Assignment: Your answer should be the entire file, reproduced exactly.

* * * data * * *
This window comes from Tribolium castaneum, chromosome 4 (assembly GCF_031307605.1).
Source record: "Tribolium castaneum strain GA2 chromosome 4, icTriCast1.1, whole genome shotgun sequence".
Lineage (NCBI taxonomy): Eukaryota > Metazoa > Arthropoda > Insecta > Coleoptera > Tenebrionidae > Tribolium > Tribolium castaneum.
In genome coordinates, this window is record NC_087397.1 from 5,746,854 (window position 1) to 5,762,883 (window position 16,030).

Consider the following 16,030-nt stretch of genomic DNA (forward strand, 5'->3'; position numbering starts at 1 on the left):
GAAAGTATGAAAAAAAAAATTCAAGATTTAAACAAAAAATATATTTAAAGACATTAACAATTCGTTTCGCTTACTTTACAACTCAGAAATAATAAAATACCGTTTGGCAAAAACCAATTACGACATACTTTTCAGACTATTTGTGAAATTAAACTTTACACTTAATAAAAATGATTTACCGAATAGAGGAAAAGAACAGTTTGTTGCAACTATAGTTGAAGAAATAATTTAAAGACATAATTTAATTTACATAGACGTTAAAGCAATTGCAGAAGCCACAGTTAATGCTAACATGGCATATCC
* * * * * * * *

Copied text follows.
This window comes from Tribolium castaneum, chromosome 4 (assembly GCF_031307605.1).
Source record: "Tribolium castaneum strain GA2 chromosome 4, icTriCast1.1, whole genome shotgun sequence".
Lineage (NCBI taxonomy): Eukaryota > Metazoa > Arthropoda > Insecta > Coleoptera > Tenebrionidae > Tribolium > Tribolium castaneum.
In genome coordinates, this window is record NC_087397.1 from 5,746,854 (window position 1) to 5,762,883 (window position 16,030).

Consider the following 16,030-nt stretch of genomic DNA (forward strand, 5'->3'; position numbering starts at 1 on the left):
GAAAGTATGAAAAAAAAAATTCAAGATTTAAACAAAAAATATATTTAAAGACATTAACAATTCGTTTCGCTTACTTTACAACTCAGAAATAATAAAATACCGTTTGGCAAAAACCAATTACGACATACTTTTCAGACTATTTGTGAAATTAAACTTTACACTTAATAAAAATGATTTACCGAATAGAGGAAAAGAACAGTTTGTTGCAACTATAGTTGAAGAAATAATTTAAAGACATAATTTAATTTACATAGACGTTAAAGCAATTGCAGAAGCCACAGTTAATGCTAACATGGCATATCC